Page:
Brands looking to establish a crossover product face a minefield of considerations…

Launching a landmark product, which stands apart from any current category, is a career-highlight feat that FMCG pros will remember and remark on for years to come. If the product takes off, an immense sense of reward follows, and this ricochets across the value chain.

Branding teams in major design houses will launch thousands of new SKUs each year, but being entrusted with a groundbreaking product is truly something special. Giving the product a proper launch could be compared to the release of a blockbuster film: You can’t fluff the debut and hope for a “slow burn”. From the very first screening, you have to start getting results – so the pressure in getting the product to shelf exactly right is, quite frankly, tremendous.

For a designer, essential questions abound:

  • What’s the differentiation from the product’s nearest equivalents?
  • Where will the product sit on the shelf?
  • Are you setting up an alternative to a brand’s “hero” product?
  • How will consumers recognize what the product is and what it delivers?

There’s never a more crucial time to walk in the consumer’s shoes than when you’re launching a crossover product. Here’s why: If you can’t trigger dual emotions – both that glimmer of recognition and a good dose of curiosity – consumers won’t reach for your product, no matter how innovative your product development team believes it to be.

Branding can be a tricky business since your novel brand messaging must align with current consumers’ needs and value perceptions, while the packaging design must elicit peak consumer experience and engagement.

Making an unfamiliar product seem like an “old friend”

As you launch a new type of product, the aim is to make the unexpected, novel, and unfamiliar seem like that essential item that has eluded the consumer…until today. To do this, it’s necessary to offset the uncertainty around the unknown, i.e. the taste or usefulness of the product, by building on the knowledge base already firmly in place: The quality proposition and the consumer’s own needs.

Signaling where the new product stands in terms of quality is a good place to start. Private brands, in particular, rely on tiering as a tried and true method of establishing authenticity, quality, and price expectations. In private brand settings, positioning your landmark product within a tier framework means it gains a familiar reference point, while subconscious split-second associations link this product to experiences the consumer has had with the retailer’s wider offering.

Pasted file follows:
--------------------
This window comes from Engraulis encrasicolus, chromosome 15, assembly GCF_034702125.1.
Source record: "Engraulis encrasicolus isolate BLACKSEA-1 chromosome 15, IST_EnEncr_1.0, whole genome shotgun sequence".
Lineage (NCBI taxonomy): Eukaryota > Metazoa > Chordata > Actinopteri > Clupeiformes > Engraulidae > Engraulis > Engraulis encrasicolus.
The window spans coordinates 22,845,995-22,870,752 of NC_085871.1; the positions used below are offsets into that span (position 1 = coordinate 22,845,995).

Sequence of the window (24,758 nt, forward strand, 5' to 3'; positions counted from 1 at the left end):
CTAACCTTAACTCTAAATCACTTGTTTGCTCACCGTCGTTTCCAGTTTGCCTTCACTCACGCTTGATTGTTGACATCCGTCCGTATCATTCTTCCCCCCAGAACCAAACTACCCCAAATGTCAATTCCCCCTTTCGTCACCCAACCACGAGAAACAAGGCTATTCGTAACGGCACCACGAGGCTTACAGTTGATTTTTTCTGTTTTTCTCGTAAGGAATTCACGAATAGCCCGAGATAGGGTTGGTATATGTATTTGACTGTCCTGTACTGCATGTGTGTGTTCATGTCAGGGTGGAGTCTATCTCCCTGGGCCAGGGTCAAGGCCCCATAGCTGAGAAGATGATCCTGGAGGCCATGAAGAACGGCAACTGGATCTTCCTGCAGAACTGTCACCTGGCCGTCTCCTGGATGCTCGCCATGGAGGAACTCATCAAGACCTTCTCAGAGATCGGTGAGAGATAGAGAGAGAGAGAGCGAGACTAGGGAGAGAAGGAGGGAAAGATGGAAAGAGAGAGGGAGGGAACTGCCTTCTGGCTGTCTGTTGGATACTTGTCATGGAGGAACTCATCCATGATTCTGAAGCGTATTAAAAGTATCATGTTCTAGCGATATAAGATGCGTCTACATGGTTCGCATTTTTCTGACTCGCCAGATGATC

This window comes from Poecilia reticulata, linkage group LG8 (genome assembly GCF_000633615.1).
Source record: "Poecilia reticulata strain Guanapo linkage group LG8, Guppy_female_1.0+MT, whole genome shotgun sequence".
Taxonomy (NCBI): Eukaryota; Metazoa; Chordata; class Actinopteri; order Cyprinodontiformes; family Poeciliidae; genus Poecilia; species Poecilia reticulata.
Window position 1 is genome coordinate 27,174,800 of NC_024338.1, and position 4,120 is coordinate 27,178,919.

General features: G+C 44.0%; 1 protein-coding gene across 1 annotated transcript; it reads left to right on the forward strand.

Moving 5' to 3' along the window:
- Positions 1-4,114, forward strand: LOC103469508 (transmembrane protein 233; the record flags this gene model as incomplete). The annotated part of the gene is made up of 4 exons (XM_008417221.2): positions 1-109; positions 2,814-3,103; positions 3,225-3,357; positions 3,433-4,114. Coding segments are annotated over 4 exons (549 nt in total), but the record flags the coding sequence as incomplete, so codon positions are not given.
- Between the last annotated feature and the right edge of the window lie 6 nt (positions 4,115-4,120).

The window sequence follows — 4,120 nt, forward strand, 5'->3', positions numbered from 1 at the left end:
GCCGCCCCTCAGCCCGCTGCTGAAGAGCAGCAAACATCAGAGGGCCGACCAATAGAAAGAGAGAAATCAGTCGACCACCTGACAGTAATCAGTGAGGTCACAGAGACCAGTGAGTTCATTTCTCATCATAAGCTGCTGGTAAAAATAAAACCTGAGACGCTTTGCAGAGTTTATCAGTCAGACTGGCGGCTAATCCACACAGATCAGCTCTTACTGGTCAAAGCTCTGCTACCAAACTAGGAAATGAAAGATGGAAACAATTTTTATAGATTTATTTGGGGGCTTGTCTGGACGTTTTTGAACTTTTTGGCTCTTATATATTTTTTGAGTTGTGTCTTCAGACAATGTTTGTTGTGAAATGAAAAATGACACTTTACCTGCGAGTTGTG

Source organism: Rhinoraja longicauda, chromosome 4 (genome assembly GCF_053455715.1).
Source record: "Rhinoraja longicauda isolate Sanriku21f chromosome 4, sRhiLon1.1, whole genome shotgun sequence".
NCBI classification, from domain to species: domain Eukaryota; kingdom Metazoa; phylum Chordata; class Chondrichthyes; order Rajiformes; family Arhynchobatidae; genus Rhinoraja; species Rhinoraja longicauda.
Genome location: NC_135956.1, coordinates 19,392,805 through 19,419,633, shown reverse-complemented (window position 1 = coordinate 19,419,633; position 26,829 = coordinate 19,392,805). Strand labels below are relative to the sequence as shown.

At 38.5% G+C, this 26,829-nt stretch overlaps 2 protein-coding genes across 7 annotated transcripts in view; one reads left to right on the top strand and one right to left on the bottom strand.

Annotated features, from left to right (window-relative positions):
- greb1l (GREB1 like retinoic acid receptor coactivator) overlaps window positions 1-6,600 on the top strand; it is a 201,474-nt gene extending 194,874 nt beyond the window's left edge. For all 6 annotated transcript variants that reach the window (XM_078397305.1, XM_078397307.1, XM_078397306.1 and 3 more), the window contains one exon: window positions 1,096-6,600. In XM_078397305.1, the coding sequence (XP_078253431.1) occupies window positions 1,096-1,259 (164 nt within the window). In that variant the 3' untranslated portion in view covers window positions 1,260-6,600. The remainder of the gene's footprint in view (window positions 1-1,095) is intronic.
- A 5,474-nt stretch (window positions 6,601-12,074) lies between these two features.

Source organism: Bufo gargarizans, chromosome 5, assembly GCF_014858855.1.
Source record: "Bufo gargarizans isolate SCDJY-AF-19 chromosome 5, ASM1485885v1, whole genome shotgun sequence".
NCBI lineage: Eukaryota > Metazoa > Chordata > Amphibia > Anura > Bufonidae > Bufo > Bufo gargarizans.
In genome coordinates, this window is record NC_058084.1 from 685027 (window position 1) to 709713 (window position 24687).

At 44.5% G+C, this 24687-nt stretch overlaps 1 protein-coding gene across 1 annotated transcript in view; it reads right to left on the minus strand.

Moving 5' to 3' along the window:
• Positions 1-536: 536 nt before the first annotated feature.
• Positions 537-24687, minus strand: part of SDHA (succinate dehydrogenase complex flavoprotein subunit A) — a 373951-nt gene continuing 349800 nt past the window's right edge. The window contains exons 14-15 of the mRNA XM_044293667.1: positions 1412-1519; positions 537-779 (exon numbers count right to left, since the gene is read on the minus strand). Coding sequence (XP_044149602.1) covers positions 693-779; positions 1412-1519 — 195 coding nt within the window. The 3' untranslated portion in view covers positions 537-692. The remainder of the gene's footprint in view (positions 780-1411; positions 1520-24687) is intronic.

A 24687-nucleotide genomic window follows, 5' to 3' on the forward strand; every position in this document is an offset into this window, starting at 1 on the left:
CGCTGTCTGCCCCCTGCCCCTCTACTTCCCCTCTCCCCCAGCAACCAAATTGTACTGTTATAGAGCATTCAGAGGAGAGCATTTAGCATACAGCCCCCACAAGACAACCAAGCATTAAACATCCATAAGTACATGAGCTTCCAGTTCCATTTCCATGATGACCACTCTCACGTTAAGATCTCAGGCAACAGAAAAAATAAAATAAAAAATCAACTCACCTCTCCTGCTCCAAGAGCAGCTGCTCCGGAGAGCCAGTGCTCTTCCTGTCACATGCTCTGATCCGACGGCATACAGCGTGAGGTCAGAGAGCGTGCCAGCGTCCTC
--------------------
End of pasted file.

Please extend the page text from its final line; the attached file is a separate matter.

It’s worth noting that, in light of recent economic fluctuations as a response to the pandemic, we may very well see a reshuffling in tiering criteria. While most consumers will always indulge in a few in-shop splurges, a “top-heavy” tier strategy may be tested in this climate if consumers hit hard by unemployment, reduced working hours, and the after-effects of shutdown look to make savings in staples. In this case, some products could perform better in a middle or lower tier in certain categories.

In terms of strategy, relying on the tier framework isn’t enough, however. Enabling the consumer to visualize the use and the integration of the product into the lives they lead is another essential component. Multi-functional packaging with both practical and experiential elements is the key to effective design, made to create certainty in the mind of the consumer that a valuable and unique experience is imminent.

One area which is seeing a product development boom is the health crossover and ingredient category. There is a growing awareness of – and interest in – products that claim wellness benefits, and this has propelled innovation in this space. Although the rapid expansion in itself tends to generate inquisitiveness on the part of the consumer, novel offerings with enhanced ingredients and benefits have a lot of work to do, particularly in communicating efficacy and value proposition, as well as bridging consumer skepticism.

Whether or not a product is successful in an emerging arena such as health crossover depends on how well it leverages informative design to underline the meaningfully different and practical aspects of the new landmark product: Its provenance, its ingredients, the collaborative processes that have gone into its development, and the recipes and/or methods in which to use it. This can be accomplished via varying elements including photography, typography, illustration, or callouts. In the end, a good outcome is really down to the skill of the designer and a strong project delivery cycle that centers on client engagement from the get-go.

Often, a landmark product has been developed to complement an existing range. In these cases, it’s well worth devising branding around the product’s own key traits and personality. Strong messaging will allow it to stand on its own feet and deliver cogent and well-formed expressions such as innocence, youthfulness, fun, humor, or conversely maturity, gravitas, expertise, and authority.

Although it may seem like a daunting prospect, experienced designers and strategists can provide guidance by applying macro data, as well as their own creative abilities to develop the project.

Ultimately, landmark product packaging should make the most of the entire experience – from the moment of discovery to stimulating curiosity, the exploration of its use to the integration of the product into their own lifestyle. And, of course, it should be backed up by an authentic product which rewards the consumer for daring to try something new.

There may be a lot of boxes, but if the team you’ve gathered manages to tick them all, you may very well find you have a blockbuster hit on your hands.

Cover image source: Equator Design